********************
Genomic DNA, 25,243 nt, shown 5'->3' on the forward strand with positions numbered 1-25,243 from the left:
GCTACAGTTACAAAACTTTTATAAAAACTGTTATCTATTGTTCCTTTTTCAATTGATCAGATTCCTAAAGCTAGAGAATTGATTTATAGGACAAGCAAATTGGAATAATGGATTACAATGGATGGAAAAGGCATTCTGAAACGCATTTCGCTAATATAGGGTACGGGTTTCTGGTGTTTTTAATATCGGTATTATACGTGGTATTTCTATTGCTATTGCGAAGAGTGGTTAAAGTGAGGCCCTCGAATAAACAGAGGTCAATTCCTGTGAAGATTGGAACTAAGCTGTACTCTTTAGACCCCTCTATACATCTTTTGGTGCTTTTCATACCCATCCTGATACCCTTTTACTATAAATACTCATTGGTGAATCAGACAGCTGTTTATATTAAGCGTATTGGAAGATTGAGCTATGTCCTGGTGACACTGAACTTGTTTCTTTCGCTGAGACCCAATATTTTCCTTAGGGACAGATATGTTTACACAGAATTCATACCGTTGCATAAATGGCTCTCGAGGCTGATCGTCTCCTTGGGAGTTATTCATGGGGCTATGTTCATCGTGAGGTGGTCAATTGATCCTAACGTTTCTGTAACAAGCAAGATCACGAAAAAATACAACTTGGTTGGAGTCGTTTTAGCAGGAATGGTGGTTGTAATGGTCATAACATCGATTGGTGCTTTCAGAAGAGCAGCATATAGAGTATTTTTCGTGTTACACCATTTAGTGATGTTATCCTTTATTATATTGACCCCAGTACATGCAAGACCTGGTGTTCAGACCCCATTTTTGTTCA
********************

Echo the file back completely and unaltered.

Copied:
Genomic DNA, 25,243 nt, shown 5'->3' on the forward strand with positions numbered 1-25,243 from the left:
GCTACAGTTACAAAACTTTTATAAAAACTGTTATCTATTGTTCCTTTTTCAATTGATCAGATTCCTAAAGCTAGAGAATTGATTTATAGGACAAGCAAATTGGAATAATGGATTACAATGGATGGAAAAGGCATTCTGAAACGCATTTCGCTAATATAGGGTACGGGTTTCTGGTGTTTTTAATATCGGTATTATACGTGGTATTTCTATTGCTATTGCGAAGAGTGGTTAAAGTGAGGCCCTCGAATAAACAGAGGTCAATTCCTGTGAAGATTGGAACTAAGCTGTACTCTTTAGACCCCTCTATACATCTTTTGGTGCTTTTCATACCCATCCTGATACCCTTTTACTATAAATACTCATTGGTGAATCAGACAGCTGTTTATATTAAGCGTATTGGAAGATTGAGCTATGTCCTGGTGACACTGAACTTGTTTCTTTCGCTGAGACCCAATATTTTCCTTAGGGACAGATATGTTTACACAGAATTCATACCGTTGCATAAATGGCTCTCGAGGCTGATCGTCTCCTTGGGAGTTATTCATGGGGCTATGTTCATCGTGAGGTGGTCAATTGATCCTAACGTTTCTGTAACAAGCAAGATCACGAAAAAATACAACTTGGTTGGAGTCGTTTTAGCAGGAATGGTGGTTGTAATGGTCATAACATCGATTGGTGCTTTCAGAAGAGCAGCATATAGAGTATTTTTCGTGTTACACCATTTAGTGATGTTATCCTTTATTATATTGACCCCAGTACATGCAAGACCTGGTGTTCAGACCCCATTTTTGTTCA